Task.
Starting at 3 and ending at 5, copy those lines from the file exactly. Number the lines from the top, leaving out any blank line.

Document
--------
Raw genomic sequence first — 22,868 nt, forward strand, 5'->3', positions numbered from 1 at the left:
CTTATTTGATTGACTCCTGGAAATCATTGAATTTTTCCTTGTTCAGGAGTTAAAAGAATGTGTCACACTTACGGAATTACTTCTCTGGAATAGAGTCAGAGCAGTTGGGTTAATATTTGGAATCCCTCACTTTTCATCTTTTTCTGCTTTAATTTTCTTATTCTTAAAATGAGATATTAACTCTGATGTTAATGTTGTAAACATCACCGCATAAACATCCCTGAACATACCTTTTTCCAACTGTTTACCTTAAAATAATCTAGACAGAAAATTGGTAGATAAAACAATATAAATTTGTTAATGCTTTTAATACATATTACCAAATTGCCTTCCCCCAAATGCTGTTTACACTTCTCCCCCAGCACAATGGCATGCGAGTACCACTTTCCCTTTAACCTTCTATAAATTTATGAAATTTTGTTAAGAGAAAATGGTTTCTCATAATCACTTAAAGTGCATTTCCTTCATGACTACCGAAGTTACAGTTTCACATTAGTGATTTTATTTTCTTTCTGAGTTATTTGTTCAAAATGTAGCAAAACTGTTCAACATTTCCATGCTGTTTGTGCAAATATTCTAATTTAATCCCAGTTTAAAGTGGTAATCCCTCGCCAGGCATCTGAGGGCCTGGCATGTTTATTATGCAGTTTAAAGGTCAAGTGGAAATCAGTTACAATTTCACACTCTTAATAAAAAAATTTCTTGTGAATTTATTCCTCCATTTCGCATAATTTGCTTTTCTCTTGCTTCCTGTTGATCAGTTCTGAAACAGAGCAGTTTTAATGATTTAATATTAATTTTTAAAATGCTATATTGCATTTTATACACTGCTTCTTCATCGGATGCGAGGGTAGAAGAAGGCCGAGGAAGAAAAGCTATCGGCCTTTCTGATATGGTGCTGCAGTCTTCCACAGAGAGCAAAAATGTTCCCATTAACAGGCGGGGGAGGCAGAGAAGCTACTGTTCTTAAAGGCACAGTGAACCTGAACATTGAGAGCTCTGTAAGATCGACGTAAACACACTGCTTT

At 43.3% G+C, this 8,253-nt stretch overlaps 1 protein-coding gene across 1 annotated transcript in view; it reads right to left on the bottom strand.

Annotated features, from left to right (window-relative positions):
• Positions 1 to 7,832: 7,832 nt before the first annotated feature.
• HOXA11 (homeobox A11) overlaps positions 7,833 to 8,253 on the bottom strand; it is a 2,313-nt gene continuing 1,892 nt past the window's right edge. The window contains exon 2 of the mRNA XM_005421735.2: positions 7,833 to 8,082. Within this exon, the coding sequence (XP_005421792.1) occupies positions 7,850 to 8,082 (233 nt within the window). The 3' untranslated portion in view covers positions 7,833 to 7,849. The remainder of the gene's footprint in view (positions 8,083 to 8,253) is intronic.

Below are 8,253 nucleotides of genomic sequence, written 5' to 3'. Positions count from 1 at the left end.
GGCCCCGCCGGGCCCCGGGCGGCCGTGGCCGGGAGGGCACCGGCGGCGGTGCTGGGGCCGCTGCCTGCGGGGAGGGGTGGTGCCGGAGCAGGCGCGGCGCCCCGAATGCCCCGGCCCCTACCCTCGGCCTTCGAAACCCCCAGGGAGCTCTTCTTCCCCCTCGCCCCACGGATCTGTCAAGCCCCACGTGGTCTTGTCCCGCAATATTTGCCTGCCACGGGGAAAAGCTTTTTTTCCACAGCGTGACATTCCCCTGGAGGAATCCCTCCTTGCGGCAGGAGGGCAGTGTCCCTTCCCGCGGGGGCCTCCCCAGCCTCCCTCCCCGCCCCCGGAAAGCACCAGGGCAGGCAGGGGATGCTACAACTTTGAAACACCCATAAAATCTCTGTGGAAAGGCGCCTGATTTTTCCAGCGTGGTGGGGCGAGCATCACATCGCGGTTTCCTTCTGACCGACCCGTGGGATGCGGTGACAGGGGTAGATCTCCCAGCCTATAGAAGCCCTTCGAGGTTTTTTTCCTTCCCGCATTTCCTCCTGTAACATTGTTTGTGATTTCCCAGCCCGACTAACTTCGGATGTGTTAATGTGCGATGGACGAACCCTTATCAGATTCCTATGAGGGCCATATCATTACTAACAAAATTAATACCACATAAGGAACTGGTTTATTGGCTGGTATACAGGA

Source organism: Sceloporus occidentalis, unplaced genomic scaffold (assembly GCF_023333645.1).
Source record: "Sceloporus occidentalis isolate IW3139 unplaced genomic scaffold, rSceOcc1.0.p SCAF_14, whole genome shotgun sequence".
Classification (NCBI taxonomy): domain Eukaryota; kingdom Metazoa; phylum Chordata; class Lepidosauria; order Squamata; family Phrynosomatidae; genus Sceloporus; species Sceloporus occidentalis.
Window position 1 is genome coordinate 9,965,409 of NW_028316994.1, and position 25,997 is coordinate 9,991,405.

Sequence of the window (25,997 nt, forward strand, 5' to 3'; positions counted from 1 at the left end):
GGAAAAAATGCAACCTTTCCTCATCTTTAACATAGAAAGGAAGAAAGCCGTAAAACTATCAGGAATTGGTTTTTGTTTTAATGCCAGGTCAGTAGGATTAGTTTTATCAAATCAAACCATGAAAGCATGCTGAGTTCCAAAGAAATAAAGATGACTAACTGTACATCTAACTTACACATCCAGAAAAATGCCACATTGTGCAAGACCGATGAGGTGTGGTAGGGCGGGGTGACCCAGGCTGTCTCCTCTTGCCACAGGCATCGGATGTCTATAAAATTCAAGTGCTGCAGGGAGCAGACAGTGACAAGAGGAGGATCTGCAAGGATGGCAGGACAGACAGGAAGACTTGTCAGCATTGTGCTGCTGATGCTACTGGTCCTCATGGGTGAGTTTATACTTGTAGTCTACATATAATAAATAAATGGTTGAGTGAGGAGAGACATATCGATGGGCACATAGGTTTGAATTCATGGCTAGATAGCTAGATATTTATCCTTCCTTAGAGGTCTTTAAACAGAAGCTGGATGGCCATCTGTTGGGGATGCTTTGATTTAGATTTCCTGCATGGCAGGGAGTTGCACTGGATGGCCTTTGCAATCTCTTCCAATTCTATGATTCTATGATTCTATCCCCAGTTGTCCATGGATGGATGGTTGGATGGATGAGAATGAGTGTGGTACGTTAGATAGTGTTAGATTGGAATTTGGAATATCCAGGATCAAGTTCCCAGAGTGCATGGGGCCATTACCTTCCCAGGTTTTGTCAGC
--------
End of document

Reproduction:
At 43.3% G+C, this 8,253-nt stretch overlaps 1 protein-coding gene across 1 annotated transcript in view; it reads right to left on the bottom strand.

Annotated features, from left to right (window-relative positions):
• Positions 1 to 7,832: 7,832 nt before the first annotated feature.